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Well after only running about 10 hours on the Mobil1 5W50 i have switched back to Mobil1 0W40. I have been keeping close eye on the dipstick level and it probably burnt up about a 1/5th of a quart. With the 0w40 at 50 hours i was Spot on and no loss what so ever!

0W40 from here on out!!!!

Matt


Sent from West 'by-God' Virginia!!!
 

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Mobil 1 0w40 can't go wrong. Do not use 5w in cold weather...just adding wear at start up and you can use 0w in the summer....
 

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Mobil 1 0w40 can't go wrong. Do not use 5w in cold weather...just adding wear at start up and you can use 0w in the summer....
Does polaris call for a 0W 50 during the winter? The cold pour point between the two is the same, but the difference is that the 5W offers more protection.
 

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Well after only running about 10 hours on the Mobil1 5W50 i have switched back to Mobil1 0W40. I have been keeping close eye on the dipstick level and it probably burnt up about a 1/5th of a quart. With the 0w40 at 50 hours i was Spot on and no loss what so ever!

0W40 from here on out!!!!

Matt


Sent from West 'by-God' Virginia!!!
Interesting, I have Castrol 5W-50 ready to go in mine. I'll have to keep a close eye on it. If I have the same problem I might have to go back to the Amsoil 0W-40. Or maybe Mobil 1 0W-40 now that Walmart carries it in 5 quart jugs for $25.

Sent from my SPH-D710 using Tapatalk 2
 

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Mobil 1 0w40 can't go wrong. Do not use 5w in cold weather...just adding wear at start up and you can use 0w in the summer....
Does polaris call for a 0W 50 during the winter? The cold pour point between the two is the same, but the difference is that the 5W offers more protection.
Why do you keep posting misinformation? I've posted in numerous threads with links supporting your logic is not right.

There is NO way 5w pour rate is the same as 0w. If it were, it would be CALLED 0w. You don't just slap a 0w and say its the same unless your a Chinese knock-off company.

And stop focusing on "pourability" temperatures to justify using 5w in below freezing temps. Last I checked, hardly anyone is trying to pour oil into their machine in below freezing temps. However, they are starting and running the machine below freezing and that "pumpable" temp is a lot higher (warmer) then the pourable temp, which is extremely important when cold starting ANY motor. The oil pump can not magically pump up enough thick oil to the proper PSI. There is a reason that vehicles in the cold have oil pan heaters, especially diesels since they have so much oil to keep thinned in the winter.
 

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Mobil 1 0w40 can't go wrong. Do not use 5w in cold weather...just adding wear at start up and you can use 0w in the summer....
Does polaris call for a 0W 50 during the winter? The cold pour point between the two is the same, but the difference is that the 5W offers more protection.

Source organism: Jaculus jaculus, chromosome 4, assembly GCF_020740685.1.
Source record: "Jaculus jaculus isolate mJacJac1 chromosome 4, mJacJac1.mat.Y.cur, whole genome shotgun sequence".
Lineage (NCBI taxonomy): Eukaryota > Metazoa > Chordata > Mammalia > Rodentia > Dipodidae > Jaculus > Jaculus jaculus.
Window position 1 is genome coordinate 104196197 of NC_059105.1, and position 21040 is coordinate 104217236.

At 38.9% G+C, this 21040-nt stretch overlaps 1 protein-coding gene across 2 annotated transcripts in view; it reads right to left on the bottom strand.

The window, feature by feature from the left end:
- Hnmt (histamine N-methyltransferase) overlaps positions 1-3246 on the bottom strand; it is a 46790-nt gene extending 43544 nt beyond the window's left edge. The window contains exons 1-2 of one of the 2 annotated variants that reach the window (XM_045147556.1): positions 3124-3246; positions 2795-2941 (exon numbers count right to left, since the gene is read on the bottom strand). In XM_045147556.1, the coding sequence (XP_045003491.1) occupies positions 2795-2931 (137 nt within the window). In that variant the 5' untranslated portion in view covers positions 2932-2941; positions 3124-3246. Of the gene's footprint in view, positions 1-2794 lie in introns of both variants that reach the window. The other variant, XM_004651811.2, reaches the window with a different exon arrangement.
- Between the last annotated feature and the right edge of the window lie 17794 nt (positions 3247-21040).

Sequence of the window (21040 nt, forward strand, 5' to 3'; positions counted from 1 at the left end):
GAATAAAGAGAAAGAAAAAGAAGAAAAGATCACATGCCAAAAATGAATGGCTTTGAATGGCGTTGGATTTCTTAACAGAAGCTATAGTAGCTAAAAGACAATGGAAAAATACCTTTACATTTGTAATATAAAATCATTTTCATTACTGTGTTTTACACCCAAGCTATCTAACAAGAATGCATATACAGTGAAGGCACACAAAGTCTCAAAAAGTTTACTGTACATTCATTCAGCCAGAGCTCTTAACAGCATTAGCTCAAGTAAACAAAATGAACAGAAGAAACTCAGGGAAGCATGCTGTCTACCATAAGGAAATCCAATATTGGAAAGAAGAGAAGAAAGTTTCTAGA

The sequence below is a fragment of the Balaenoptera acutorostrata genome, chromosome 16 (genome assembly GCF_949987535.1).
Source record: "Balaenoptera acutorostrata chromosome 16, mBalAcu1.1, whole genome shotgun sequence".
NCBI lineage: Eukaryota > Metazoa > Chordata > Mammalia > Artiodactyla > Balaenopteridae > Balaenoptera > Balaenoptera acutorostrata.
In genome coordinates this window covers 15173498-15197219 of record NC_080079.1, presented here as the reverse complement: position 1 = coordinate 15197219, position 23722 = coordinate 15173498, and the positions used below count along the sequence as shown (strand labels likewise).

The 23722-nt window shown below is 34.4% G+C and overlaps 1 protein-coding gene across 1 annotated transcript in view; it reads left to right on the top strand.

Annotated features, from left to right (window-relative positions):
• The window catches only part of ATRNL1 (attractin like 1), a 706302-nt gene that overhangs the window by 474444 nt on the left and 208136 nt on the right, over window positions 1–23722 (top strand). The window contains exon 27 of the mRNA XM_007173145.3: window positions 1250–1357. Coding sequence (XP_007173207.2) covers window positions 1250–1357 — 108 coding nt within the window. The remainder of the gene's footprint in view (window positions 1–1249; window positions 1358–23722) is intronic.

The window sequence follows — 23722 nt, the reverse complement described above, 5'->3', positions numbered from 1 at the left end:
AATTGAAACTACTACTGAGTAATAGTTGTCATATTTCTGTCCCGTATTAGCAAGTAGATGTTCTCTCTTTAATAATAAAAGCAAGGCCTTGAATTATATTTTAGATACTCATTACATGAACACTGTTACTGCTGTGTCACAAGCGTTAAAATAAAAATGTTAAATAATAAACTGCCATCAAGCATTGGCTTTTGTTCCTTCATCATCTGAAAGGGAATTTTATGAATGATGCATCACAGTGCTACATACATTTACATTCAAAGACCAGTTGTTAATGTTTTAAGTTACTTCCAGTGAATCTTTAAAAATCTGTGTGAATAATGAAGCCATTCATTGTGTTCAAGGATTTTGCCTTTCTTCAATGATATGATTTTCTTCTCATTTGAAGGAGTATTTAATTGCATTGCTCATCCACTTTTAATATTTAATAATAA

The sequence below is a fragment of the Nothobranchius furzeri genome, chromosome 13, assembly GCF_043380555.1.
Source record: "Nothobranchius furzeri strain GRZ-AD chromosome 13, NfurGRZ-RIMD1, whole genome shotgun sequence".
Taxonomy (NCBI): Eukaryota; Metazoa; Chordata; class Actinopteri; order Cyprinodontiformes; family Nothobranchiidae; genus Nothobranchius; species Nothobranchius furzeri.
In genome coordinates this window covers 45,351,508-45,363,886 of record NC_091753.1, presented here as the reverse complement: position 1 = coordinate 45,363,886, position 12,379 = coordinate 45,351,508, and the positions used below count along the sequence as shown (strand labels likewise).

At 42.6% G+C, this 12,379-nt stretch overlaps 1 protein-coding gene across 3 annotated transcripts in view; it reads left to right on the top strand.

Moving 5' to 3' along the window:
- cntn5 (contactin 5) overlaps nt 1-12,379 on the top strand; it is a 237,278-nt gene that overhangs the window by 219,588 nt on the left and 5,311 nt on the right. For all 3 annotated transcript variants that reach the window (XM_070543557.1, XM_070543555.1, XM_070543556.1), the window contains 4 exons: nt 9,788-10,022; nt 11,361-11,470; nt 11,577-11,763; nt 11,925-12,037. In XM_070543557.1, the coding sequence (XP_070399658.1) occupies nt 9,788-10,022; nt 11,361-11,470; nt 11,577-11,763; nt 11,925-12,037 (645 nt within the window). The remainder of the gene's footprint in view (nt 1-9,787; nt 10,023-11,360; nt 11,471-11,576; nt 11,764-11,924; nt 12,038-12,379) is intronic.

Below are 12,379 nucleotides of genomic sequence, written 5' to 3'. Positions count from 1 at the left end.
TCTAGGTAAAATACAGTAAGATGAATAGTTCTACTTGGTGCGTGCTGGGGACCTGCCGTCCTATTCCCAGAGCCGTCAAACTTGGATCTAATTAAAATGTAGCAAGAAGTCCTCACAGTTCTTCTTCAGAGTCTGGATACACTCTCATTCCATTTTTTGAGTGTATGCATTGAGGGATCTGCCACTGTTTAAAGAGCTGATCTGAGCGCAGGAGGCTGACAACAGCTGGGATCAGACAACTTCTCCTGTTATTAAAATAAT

Why do you keep posting misinformation? I've posted in numerous threads with links supporting your logic is not right.

There is NO way 5w pour rate is the same as 0w. If it were, it would be CALLED 0w. You don't just slap a 0w and say its the same unless your a Chinese knock-off company.

And stop focusing on "pourability" temperatures to justify using 5w in below freezing temps. Last I checked, hardly anyone is trying to pour oil into their machine in below freezing temps. However, they are starting and running the machine below freezing and that "pumpable" temp is a lot higher (warmer) then the pourable temp, which is extremely important when cold starting ANY motor. The oil pump can not magically pump up enough thick oil to the proper PSI. There is a reason that vehicles in the cold have oil pan heaters, especially diesels since they have so much oil to keep thinned in the winter.
Lets see, you live in toasty warm Nevada, so the chances of you checking your oil in your vehicle which is parked outside on a -50 day, taking a litre from your uninsulated/unheated garage and topping it up are. ..ZERO!! Post all the links you want. The mild difference in pour points at those temps will be marginal.


There is not a vehicle on the road, or off road that specs a 0W oil. Even up in the freezing north, they do not run that thin. Oil pumps do not lose their prime, dry starts are non existent, and if they do lose their prime, you have bigger problems.

M1 0W50 Pour point -54F

http://www.mobil.com/USA-English/Lubes/PDS/GLUSENPVLMOMobil_1_Racing_Oils.aspx

Red Line 5W50 - Pour point -49F
http://www.redlineoil.com/product.aspx?product=11604

Red Line 0W40 Pour point - 60F

http://www.redlineoil.com/product.aspx?pid=126&pcid=21


Even with the 5 Degree difference, youre not going to notice the mild difference in starting. At -60F, your vehicle will be plugged in anyway. But at -49, block heater may not be needed.

My 400 started fine in the middle of a -30 cold snap with Polaris oil in it.

People do actually exist and live their lives at these temps, which includes maintaining our vehicles. You may want to try imagining a little harder.